New Navy gun uses NO gun powder


#1

foxnews.com/scitech/2010/12/ … tromagnet/


#2

Electromagnetic propulsion is not new. Although in this application it is to me. In the past I have seen it applied mainly in railway type applications with linear motors on monorails etc. Moving it on to ammuntion is a logical development.
By increasing the electromagnetic force you are limited only by your own resources as to what velocities could be achieved. Interesting


#3

I think that this is a bad idea which should be strongly discouraged. Where would be the fun in collecting only projectiles? ;-)


#4

Testing of such weapons was conducted in the naval ordnance plant I worked in some years ago here in Minnesota. When it got too dangerous (the story I heard) the operation was moved out of town. I recall a semi-trailer full of capacitors was needed to provide enough power for a shot.


#5

What is all of the debris ahead of the fireball ?? Is it part of the projectile or part of the gun ?? Bill


#6

Another question rtelating to the one about debris ahead of the “fireball.” I am scientifically and technologically challenged, as most on this Forum are well aware. If there is not explosive propelling charge involved with these rail guns, and I know there is not, why the huge fireball behind the projectile? Is it simply caused by friction-induced heat?

Sorry for the dumb question of the decade, but I honestly don’t know what this should have this big burst of flame associated with.


#7

Apparently there is a tremendous amount of heat involved, and the gun tube is virtually destroyed with a single firing, including the internal guide rails being melted away and expelled with the projectile.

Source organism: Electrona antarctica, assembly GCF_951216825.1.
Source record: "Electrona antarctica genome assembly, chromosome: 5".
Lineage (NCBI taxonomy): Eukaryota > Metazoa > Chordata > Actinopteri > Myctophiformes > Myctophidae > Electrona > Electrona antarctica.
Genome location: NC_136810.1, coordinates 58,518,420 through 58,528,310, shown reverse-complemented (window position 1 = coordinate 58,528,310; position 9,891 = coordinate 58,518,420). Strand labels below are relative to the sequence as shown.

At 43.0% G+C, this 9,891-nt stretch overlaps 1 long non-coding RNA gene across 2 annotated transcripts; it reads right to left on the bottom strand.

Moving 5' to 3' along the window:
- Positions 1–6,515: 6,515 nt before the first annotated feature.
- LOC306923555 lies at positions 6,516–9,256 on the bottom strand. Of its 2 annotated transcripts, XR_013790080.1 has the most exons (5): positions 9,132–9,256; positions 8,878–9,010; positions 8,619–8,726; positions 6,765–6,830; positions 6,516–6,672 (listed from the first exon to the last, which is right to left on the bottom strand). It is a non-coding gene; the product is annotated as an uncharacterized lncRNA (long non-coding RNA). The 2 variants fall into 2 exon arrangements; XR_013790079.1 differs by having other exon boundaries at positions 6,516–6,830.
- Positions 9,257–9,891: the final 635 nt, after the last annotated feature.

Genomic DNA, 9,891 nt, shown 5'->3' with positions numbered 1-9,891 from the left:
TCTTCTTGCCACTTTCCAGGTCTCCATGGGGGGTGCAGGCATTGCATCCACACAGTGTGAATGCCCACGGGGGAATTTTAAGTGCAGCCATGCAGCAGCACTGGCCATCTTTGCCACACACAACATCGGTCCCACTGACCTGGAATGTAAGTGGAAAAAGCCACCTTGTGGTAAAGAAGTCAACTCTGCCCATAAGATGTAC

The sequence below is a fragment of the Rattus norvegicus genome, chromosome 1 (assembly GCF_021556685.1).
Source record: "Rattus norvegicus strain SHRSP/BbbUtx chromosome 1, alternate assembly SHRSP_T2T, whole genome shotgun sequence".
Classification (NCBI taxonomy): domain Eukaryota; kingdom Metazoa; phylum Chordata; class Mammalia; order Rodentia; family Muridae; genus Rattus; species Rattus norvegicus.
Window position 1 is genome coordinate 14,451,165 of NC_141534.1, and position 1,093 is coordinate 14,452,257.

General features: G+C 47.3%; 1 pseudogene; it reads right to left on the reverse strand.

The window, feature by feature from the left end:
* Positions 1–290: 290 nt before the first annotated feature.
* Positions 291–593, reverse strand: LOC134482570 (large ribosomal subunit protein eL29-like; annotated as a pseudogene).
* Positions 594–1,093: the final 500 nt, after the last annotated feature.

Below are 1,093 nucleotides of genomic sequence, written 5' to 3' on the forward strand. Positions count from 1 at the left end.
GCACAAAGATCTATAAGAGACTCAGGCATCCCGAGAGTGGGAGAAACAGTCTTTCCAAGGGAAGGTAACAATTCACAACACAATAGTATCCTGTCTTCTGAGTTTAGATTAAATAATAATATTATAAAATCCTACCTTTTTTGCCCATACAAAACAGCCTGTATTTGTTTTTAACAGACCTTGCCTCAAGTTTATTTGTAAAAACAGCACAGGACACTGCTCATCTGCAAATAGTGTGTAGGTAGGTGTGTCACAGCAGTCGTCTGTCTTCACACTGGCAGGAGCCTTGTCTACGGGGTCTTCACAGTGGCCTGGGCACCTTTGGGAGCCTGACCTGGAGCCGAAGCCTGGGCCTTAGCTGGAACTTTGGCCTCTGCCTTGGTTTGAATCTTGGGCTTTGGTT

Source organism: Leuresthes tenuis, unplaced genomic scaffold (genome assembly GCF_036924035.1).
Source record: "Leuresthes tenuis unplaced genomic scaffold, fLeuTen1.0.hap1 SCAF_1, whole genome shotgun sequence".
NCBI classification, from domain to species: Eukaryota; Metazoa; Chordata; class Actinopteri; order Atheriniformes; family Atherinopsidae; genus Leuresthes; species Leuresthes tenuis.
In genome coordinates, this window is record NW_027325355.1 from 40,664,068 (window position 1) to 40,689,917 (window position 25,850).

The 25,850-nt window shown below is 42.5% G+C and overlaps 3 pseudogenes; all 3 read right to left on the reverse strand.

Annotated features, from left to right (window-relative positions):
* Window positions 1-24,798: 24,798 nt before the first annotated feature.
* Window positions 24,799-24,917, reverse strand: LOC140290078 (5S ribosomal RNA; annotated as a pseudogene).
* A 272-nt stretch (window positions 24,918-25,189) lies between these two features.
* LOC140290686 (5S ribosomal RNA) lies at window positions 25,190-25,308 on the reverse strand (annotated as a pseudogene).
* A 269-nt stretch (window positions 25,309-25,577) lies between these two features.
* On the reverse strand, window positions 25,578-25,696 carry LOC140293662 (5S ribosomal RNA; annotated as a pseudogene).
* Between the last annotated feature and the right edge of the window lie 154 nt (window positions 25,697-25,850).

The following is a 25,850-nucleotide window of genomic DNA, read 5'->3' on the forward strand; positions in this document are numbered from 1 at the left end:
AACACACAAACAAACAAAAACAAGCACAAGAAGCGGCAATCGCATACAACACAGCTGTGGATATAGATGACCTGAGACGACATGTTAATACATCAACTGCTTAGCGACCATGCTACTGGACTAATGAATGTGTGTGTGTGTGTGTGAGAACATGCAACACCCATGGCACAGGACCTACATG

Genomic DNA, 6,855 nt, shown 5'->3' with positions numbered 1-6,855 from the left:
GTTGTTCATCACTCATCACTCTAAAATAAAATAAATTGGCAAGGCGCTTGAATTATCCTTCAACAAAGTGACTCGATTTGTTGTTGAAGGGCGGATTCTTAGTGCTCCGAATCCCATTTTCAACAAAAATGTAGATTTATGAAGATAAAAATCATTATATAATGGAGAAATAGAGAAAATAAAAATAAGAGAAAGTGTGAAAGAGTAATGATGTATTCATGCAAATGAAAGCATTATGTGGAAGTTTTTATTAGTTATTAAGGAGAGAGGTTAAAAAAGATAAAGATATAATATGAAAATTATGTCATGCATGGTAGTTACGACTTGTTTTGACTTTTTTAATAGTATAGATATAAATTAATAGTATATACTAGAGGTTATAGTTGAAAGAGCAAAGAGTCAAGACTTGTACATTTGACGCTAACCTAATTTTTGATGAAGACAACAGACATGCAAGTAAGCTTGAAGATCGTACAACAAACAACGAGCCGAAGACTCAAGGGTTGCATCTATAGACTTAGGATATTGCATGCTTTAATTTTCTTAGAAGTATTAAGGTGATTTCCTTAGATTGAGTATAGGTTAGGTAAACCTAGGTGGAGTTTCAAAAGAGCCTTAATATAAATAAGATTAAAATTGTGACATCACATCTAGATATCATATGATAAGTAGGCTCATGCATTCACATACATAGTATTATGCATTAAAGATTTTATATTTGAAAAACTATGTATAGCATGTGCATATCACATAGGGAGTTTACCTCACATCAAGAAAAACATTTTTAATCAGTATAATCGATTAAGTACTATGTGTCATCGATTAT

It takes a huge electrical charge to “fire” the “gun” so this is nowhere near an operational system, but rather a demonstration of a scientific concept proving that you can launch a projectile with an electrical impulse. Many, many related problems need to be worked out before it could be deployed.

Still, it is a major breakthrough, and a real shift in naval armament if it can be developed into a practical system.


#8

Bill, if look to the extreme right, you can see the target plate, which looks to be at least 3-4 times the thickness of the projectiles diameter. The projo can be seen at the mid-far left behind its’ shock wave. Since this is a Kinetic Energy (KE) weapon, and going at an undisclosed speed, but I’d give a rough guess at at least 6k-7k FPS, all of the fire you see would be a result of the KE release. Where the flame is green would be the penetration hole. Since the projo has retained most if not all of its’ shape, I’d further guess that it is made of Tungsten. The debris ahead of the fireball minus the projo, would be the hole material from the target plate and whatever spalling was caused on the back side of it. Over pressure and heat would have flash incinerated anything in the compartment and with the shock wave, would have probably detonated any munitions stored there.

There was also a thread about a month or two ago along the same lines titled “Electric Gun”. Cheers, Bruce.